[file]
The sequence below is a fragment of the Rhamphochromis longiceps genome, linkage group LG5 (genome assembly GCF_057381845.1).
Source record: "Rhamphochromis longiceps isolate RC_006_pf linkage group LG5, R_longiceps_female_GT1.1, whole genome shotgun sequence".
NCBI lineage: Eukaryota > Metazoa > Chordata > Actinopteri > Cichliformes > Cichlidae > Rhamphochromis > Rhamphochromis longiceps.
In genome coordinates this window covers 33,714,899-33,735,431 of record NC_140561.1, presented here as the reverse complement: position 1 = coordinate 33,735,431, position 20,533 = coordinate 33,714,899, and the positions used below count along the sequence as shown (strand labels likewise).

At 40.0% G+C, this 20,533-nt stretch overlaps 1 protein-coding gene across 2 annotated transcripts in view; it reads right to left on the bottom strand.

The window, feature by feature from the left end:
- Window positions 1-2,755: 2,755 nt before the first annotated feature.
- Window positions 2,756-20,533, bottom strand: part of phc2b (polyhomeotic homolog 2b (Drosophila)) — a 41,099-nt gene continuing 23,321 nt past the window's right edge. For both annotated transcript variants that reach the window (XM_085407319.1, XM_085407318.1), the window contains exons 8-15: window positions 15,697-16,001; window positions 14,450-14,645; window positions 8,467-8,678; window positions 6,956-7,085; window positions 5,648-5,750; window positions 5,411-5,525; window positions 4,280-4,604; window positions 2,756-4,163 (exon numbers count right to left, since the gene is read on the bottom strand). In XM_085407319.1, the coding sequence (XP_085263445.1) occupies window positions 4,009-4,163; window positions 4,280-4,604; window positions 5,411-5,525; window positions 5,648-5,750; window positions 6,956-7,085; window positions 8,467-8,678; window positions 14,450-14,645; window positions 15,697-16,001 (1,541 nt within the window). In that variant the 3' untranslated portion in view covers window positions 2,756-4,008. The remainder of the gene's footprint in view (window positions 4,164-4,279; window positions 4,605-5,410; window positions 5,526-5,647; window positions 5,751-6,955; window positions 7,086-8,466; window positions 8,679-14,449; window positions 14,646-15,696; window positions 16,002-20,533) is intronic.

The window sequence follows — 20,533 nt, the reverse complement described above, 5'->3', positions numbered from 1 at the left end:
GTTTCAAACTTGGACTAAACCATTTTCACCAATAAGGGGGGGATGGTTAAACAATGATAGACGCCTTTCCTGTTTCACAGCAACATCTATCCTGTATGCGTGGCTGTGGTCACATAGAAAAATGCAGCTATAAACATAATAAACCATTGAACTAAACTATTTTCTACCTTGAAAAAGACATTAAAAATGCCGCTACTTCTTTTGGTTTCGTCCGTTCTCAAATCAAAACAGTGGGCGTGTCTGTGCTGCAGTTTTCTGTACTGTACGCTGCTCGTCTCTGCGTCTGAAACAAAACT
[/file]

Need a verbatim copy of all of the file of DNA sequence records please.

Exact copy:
The sequence below is a fragment of the Rhamphochromis longiceps genome, linkage group LG5 (genome assembly GCF_057381845.1).
Source record: "Rhamphochromis longiceps isolate RC_006_pf linkage group LG5, R_longiceps_female_GT1.1, whole genome shotgun sequence".
NCBI lineage: Eukaryota > Metazoa > Chordata > Actinopteri > Cichliformes > Cichlidae > Rhamphochromis > Rhamphochromis longiceps.
In genome coordinates this window covers 33,714,899-33,735,431 of record NC_140561.1, presented here as the reverse complement: position 1 = coordinate 33,735,431, position 20,533 = coordinate 33,714,899, and the positions used below count along the sequence as shown (strand labels likewise).

At 40.0% G+C, this 20,533-nt stretch overlaps 1 protein-coding gene across 2 annotated transcripts in view; it reads right to left on the bottom strand.

The window, feature by feature from the left end:
- Window positions 1-2,755: 2,755 nt before the first annotated feature.
- Window positions 2,756-20,533, bottom strand: part of phc2b (polyhomeotic homolog 2b (Drosophila)) — a 41,099-nt gene continuing 23,321 nt past the window's right edge. For both annotated transcript variants that reach the window (XM_085407319.1, XM_085407318.1), the window contains exons 8-15: window positions 15,697-16,001; window positions 14,450-14,645; window positions 8,467-8,678; window positions 6,956-7,085; window positions 5,648-5,750; window positions 5,411-5,525; window positions 4,280-4,604; window positions 2,756-4,163 (exon numbers count right to left, since the gene is read on the bottom strand). In XM_085407319.1, the coding sequence (XP_085263445.1) occupies window positions 4,009-4,163; window positions 4,280-4,604; window positions 5,411-5,525; window positions 5,648-5,750; window positions 6,956-7,085; window positions 8,467-8,678; window positions 14,450-14,645; window positions 15,697-16,001 (1,541 nt within the window). In that variant the 3' untranslated portion in view covers window positions 2,756-4,008. The remainder of the gene's footprint in view (window positions 4,164-4,279; window positions 4,605-5,410; window positions 5,526-5,647; window positions 5,751-6,955; window positions 7,086-8,466; window positions 8,679-14,449; window positions 14,646-15,696; window positions 16,002-20,533) is intronic.

The window sequence follows — 20,533 nt, the reverse complement described above, 5'->3', positions numbered from 1 at the left end:
GTTTCAAACTTGGACTAAACCATTTTCACCAATAAGGGGGGGATGGTTAAACAATGATAGACGCCTTTCCTGTTTCACAGCAACATCTATCCTGTATGCGTGGCTGTGGTCACATAGAAAAATGCAGCTATAAACATAATAAACCATTGAACTAAACTATTTTCTACCTTGAAAAAGACATTAAAAATGCCGCTACTTCTTTTGGTTTCGTCCGTTCTCAAATCAAAACAGTGGGCGTGTCTGTGCTGCAGTTTTCTGTACTGTACGCTGCTCGTCTCTGCGTCTGAAACAAAACT